As a class, benzodiazepines are the drugs most commonly precipitating delirium (see our prior columns pertaining to preventing delirium and managing delirium) and they are on Beer’s List of drugs that should be avoided in the elderly (see our January 15, 2008 Patient Safety Tip of the Week  Managing Dangerous Medications in the Elderly ” and June 2008 What’s New in the Patient Safety World “Potentially Inappropriate Medication Use in Elderly Hospitalized Patients”). Yet their use continues to be widespread, both in inpatients and outpatients. When we are asked about topics a hospital should choose for conducting a FMEA (Failure Mode and Effects Analysis), we often suggest looking at benzodiazepine use (either in toto or just the parenteral use). When you do such a FMEA, you’ll be amazed at what you find in your organization. We truly, in most organizations, have developed a comfort level with the use of these drugs that is clearly not warranted.


Clearly, there are risk reduction strategies you need to undertake. Restricting the higher concentrations of injectable agents to those areas where use is acceptable (OR, ICU, etc.) is a step every organization needs to consider. And standardizing on a single concentration of these agents may make even more sense. Ensuring that reversal agents are available everywhere these agents are used is also mandatory, but keep in mind that the mere presence of a reversal agent often produces a false sense of security that makes us “push the envelope” and perhaps take more risks with these agents. Ensuring that all personnel involved in moderate sedation (aka conscious sedation) are fully trained is required. However, in this day and age you need to also look at your information technology capabilities to help. Identifying patients who may be at risk when certain drugs are prescribed (eg. the elderly, those with low albumin or liver diseases, those with underlying respiratory conditions, those receiving other sedating agents or analgesics, etc.) may allow you to trigger alerts or reminders at the time of order entry.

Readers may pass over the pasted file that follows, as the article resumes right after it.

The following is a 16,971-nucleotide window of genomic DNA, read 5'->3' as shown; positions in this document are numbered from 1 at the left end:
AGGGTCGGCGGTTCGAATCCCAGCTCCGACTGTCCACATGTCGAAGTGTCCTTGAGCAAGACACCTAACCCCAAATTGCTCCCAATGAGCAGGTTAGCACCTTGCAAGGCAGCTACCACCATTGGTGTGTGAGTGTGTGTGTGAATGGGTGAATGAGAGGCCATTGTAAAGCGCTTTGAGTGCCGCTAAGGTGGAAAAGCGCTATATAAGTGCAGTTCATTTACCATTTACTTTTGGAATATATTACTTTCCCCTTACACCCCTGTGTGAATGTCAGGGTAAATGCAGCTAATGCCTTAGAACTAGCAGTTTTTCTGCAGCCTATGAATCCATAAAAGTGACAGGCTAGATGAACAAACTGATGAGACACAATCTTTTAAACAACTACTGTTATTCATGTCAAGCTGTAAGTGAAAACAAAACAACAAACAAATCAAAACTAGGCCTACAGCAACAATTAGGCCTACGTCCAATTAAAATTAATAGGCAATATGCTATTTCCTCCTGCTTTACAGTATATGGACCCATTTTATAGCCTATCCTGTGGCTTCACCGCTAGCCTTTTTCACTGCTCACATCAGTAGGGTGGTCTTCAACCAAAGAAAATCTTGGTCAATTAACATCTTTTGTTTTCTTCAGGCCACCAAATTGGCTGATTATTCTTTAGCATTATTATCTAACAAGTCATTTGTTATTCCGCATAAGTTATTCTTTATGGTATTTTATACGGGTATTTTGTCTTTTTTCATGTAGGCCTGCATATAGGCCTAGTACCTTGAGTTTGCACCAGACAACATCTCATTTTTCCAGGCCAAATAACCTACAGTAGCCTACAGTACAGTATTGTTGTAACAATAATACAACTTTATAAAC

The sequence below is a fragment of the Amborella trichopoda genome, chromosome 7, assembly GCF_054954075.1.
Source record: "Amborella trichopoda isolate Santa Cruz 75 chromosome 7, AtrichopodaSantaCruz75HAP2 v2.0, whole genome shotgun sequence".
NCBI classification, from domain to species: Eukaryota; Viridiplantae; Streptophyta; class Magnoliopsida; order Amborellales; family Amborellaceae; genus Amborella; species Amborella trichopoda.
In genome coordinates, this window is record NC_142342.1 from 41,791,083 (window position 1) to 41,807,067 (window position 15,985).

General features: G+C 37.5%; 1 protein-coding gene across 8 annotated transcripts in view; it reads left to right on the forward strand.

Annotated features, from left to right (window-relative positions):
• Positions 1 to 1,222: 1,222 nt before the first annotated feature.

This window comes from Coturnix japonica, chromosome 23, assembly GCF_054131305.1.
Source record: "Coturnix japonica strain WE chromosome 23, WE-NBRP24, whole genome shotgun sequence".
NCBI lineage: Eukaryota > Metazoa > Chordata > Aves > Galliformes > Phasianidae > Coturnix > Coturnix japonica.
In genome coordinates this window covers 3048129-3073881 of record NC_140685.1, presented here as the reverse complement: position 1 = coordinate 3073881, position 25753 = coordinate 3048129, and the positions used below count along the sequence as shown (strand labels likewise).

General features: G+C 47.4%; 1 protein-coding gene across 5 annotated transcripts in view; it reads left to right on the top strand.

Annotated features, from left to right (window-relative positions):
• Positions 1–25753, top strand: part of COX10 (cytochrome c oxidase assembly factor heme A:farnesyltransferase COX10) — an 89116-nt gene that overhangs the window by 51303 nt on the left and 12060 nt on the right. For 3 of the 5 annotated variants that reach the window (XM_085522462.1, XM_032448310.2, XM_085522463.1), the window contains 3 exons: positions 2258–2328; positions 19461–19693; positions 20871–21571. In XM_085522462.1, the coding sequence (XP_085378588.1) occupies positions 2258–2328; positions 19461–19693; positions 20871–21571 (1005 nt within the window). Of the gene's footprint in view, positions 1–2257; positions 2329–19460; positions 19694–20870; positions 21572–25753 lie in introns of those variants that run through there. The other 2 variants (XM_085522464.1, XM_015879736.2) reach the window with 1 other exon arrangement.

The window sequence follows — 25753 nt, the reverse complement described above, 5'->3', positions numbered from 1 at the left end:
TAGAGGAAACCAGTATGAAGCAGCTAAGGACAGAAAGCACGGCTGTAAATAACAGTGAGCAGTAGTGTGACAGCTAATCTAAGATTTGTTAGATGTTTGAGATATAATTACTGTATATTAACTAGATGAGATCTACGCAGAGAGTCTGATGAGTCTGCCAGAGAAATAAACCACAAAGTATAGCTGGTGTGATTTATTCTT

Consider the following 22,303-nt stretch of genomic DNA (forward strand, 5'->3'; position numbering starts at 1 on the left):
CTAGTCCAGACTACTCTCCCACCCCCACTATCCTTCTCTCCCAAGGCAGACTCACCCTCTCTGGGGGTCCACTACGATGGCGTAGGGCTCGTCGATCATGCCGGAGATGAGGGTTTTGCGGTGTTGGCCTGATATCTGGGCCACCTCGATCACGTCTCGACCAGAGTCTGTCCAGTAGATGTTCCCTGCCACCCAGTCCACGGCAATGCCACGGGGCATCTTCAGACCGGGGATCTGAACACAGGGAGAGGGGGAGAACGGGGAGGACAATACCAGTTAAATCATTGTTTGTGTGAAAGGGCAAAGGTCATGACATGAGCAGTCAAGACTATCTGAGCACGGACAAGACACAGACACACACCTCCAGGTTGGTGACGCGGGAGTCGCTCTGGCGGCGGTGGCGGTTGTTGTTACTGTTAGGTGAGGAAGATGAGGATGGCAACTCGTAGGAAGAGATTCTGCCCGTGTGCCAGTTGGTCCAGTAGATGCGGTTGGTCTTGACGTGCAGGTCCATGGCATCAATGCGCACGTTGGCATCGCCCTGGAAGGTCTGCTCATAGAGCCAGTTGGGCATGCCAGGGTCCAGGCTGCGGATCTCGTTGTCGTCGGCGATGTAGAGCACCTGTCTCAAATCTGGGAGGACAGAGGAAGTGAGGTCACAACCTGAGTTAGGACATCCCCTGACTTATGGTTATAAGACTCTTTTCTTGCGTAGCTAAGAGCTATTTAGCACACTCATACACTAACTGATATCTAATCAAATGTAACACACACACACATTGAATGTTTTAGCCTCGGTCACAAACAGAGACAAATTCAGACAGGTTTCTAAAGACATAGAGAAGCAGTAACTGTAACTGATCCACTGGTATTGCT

Also included below are links to some guidelines and useful resources on moderate sedation from the American Gastroenterological Association, the American Society for Gastrointestinal Endoscopy, the American Dental Association, and a statement from the American Society of Anesthesiologists on training, credentialing and privileging for non-anesthesiologists performing moderate sedation.






National Patient Safety Agency (UK). Rapid Response Report. Reducing risk of overdose with midazolam injection in adults. December 2008



FDA information on midazolam from



Sheth HS, Galhotra S, Verrico MM, Towers AL, DeVita MA. Adverse Events Related to Lorazepam Use on Medical Floors. Journal of Patient Safety 2008; 4(2):61-65;jsessionid=JQmpx2CZzl2NPT1L65L9s9lX3QBTVFGKlS2nn786QF2dJXvTPThG!-1035908147!181195628!8091!-1



Cohen LB, Delegge MH, Aisenberg J, Brill JV, Inadomi JM, Kochman ML, Piorkowski JD. AGA Institute Review of Endoscopic Sedation. Gastroenterology 2007; 133: 675–701 (American Gastroenterological Association)



Waring JP, Baron TH, Hirota WK, Goldstein JL, Jacobson BC, Leighton JA, Mallery JS, Faigel DO. Guidelines for conscious sedation and monitoring during gastrointestinal endoscopy. Gastrointest Endosc 2003; 58(3):317-22 (American Society for Gastrointestinal Endoscopy Guideline)



American Dental Association ( Guidelines For The Use Of Sedation And General Anesthesia By Dentists 2007; 2007



American Society of Anesthesiologists. Statement On Granting Privileges For Administration Of Moderate Sedation To Practitioners Who Are Not Anesthesia Professionals. 2006